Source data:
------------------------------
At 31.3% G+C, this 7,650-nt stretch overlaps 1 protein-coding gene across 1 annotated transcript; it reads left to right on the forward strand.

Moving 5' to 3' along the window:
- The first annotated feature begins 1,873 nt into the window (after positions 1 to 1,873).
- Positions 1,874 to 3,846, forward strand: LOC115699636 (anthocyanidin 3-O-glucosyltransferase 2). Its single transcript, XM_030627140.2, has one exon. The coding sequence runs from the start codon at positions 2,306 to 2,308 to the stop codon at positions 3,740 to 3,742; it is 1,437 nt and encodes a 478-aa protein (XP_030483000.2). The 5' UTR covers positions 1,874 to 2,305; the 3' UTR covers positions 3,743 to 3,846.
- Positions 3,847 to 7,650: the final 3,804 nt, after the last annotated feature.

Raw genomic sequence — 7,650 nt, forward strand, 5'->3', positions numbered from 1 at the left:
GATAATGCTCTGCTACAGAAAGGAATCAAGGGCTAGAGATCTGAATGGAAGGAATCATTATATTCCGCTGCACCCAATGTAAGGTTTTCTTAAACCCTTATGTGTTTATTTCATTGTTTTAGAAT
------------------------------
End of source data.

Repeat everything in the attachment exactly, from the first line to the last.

At 31.3% G+C, this 7,650-nt stretch overlaps 1 protein-coding gene across 1 annotated transcript; it reads left to right on the forward strand.

Moving 5' to 3' along the window:
- The first annotated feature begins 1,873 nt into the window (after positions 1 to 1,873).
- Positions 1,874 to 3,846, forward strand: LOC115699636 (anthocyanidin 3-O-glucosyltransferase 2). Its single transcript, XM_030627140.2, has one exon. The coding sequence runs from the start codon at positions 2,306 to 2,308 to the stop codon at positions 3,740 to 3,742; it is 1,437 nt and encodes a 478-aa protein (XP_030483000.2). The 5' UTR covers positions 1,874 to 2,305; the 3' UTR covers positions 3,743 to 3,846.
- Positions 3,847 to 7,650: the final 3,804 nt, after the last annotated feature.

Raw genomic sequence — 7,650 nt, forward strand, 5'->3', positions numbered from 1 at the left:
GATAATGCTCTGCTACAGAAAGGAATCAAGGGCTAGAGATCTGAATGGAAGGAATCATTATATTCCGCTGCACCCAATGTAAGGTTTTCTTAAACCCTTATGTGTTTATTTCATTGTTTTAGAAT